I feel as if there is a significant volume of works adoring, in a sense, and vilifying the scarcity mentality in our culture. I was fist exposed to these concepts by Brené Brown, and I was challenged by her first TED talk. Personally, I was inspired and motivated for the longest time by the “greed is good” mantra. I felt the constant longing for more was a staircase that drove us to higher levels of personal and professional development. Life is not simple. I learned that it could just as easily be a death spiral that we were riding. Having taken this train ride up and down over my career, I have learned one key element. The lack of satisfaction with what we have or achieved thus far in life is not the panacea of upward growth I once thought when it is anchored in the bias of scarcity. We are consumed with desires for more time, effort, energy, goodwill of others, and building our professional kingdoms (power) while burning ourselves and others out. It will never be enough; there is always another mountain to climb.
Further thought provocation arrived when I was pressured to define scarcity and its possible causes. The conversation began to focus on root causes in our culture and my sub-culture. In Southern California, we, for the most part, do not suffer from any real form of scarcity. So, the best causal idea was to attribute scarcity mindset to a misguided belief of insecurity. Scarcity mindset and fear are interwoven, and I believe they are mutually reinforcing. It might be a fear of loss, of limited attainment, sustainability, achievement itself, or not knowing what is coming next that develops the fear and sense of scarcity. These fears are the life blood of insecurity and lead people to extreme levels of consumption. It is the “more for you is less for me” taken to an aggressive stance. The void we try to fill by over consuming everything can never be filled because of a nagging scarcity fear. It is a zombie-like craving that controls and takes away bits of our humanity and the enjoyment of everyday experiences.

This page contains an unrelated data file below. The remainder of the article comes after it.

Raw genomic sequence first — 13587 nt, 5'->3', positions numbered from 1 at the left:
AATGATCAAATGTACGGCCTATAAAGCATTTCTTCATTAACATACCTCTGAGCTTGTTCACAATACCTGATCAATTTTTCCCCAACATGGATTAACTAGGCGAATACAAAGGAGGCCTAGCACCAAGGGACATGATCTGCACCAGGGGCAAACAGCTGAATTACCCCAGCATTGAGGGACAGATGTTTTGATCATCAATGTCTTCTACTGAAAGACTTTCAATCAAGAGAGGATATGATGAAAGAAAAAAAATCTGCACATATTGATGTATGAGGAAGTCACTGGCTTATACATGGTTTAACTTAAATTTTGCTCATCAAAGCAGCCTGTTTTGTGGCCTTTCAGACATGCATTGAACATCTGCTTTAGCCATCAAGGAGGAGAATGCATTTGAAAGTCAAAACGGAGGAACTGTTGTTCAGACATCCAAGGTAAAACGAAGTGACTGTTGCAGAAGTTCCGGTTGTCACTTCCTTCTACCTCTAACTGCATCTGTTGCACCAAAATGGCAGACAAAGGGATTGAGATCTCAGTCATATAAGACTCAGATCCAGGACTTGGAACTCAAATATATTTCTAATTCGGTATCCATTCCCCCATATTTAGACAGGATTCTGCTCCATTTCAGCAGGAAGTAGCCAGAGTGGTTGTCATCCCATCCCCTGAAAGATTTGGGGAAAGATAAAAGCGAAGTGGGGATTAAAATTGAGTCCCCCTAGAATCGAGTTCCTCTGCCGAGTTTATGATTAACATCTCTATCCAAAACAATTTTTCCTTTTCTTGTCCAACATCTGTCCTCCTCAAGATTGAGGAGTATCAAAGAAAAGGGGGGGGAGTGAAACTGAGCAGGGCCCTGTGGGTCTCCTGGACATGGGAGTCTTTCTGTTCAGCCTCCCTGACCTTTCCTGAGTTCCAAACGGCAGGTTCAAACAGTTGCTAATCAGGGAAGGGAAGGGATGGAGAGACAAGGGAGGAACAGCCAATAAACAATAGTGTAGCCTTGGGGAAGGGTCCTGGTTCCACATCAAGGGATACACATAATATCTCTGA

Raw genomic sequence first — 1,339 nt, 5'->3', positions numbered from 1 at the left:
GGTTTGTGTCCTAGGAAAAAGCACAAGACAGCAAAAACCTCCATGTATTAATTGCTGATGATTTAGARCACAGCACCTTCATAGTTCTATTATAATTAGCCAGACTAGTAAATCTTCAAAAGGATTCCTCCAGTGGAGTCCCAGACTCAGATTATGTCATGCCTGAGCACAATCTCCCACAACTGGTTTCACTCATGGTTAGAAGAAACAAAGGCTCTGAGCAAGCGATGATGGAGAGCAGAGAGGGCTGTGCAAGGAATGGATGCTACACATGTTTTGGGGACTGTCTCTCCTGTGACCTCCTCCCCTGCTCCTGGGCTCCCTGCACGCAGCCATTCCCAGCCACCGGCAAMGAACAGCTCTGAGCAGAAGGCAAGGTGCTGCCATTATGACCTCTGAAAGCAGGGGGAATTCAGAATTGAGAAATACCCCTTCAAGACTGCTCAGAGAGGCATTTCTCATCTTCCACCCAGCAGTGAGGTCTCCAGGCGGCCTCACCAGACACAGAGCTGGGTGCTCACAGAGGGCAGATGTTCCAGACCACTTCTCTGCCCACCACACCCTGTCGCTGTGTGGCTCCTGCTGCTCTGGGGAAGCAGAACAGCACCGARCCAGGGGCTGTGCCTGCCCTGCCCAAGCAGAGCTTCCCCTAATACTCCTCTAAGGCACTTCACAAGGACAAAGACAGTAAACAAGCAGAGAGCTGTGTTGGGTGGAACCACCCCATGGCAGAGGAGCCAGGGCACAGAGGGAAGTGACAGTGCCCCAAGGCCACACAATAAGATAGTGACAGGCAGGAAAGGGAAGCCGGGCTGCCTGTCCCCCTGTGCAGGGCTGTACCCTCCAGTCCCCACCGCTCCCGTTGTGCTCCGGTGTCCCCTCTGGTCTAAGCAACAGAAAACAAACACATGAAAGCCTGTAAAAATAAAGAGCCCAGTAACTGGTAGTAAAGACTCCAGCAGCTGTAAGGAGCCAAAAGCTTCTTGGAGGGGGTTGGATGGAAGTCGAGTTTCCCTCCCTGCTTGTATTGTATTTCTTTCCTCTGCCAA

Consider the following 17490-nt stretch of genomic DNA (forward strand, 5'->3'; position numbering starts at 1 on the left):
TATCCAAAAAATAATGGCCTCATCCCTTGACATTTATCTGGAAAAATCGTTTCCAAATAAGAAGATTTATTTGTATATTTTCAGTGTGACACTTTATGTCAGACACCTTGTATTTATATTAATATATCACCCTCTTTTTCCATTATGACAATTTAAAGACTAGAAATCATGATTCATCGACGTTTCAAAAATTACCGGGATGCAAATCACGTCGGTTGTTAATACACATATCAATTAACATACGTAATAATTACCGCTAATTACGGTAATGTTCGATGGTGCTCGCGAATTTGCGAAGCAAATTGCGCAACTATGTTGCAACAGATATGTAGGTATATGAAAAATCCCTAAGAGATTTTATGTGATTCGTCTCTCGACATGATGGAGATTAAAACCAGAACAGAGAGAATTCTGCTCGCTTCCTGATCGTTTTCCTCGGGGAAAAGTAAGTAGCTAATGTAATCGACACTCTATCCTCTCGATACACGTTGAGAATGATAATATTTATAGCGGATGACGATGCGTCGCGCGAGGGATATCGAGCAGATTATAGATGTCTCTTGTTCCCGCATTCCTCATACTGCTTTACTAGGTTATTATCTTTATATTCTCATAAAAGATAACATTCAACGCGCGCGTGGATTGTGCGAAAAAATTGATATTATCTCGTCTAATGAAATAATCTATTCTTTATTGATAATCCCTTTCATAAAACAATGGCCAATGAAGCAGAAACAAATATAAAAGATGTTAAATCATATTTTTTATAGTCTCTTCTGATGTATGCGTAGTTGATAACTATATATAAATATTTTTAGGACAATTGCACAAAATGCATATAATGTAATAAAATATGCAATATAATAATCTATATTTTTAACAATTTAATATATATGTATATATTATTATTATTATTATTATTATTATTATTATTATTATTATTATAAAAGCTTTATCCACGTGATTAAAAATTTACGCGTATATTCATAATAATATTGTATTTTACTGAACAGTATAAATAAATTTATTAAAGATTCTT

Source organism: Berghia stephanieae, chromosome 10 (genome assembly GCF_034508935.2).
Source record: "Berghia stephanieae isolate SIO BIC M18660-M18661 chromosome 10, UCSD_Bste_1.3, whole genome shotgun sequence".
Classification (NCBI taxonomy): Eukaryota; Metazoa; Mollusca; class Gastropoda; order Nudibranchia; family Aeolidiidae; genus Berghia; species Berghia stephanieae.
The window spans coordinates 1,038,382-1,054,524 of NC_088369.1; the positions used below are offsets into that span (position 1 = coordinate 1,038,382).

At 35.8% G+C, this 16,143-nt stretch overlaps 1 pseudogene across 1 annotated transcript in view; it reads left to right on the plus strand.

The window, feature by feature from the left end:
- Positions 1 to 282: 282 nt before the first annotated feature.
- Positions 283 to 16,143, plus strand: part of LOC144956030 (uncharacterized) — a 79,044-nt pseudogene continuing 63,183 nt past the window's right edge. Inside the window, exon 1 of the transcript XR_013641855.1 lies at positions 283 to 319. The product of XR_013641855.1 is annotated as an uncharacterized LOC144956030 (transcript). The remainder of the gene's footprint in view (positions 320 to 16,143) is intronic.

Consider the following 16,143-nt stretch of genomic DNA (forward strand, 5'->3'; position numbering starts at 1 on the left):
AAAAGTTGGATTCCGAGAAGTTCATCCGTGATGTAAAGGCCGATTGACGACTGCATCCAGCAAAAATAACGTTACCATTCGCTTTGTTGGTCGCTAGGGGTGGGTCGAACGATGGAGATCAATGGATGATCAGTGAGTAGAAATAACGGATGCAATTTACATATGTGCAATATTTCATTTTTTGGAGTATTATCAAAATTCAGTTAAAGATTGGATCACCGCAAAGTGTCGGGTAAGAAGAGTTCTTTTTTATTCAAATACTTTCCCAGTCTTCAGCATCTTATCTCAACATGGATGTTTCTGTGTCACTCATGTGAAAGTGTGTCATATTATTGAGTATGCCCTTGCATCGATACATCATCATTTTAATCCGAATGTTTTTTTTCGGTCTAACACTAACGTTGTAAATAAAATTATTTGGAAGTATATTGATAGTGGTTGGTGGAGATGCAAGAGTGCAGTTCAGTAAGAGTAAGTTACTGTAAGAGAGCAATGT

At some point in your career, you arrive at a moment when you start questioning everything. You wonder what will be the next challenge or goal that should be undertaken. I thought a lot about what I had received, and what I am giving back. This was the first step for me. I stopped and began to question my motives, desires, and long-term goals. I bounced ideas off people, sought out feedback, worked with a coach, and took more time to be with my family and friends. I made no significant changes or jumping to a different track of life. I made a few tweaks here and there and had a realization that my thinking had to change. Like everyone else, I am a work in progress, and each day I hope to make a positive contribution to my endeavors. I am more content with what I have achieved, adjust goals and pacing, and finally appreciate how much I enjoy helping others to achieve their aims.
I intentionally did not edit or refine from my first draft…I just felt like writing tonight, and this was what was on my mind.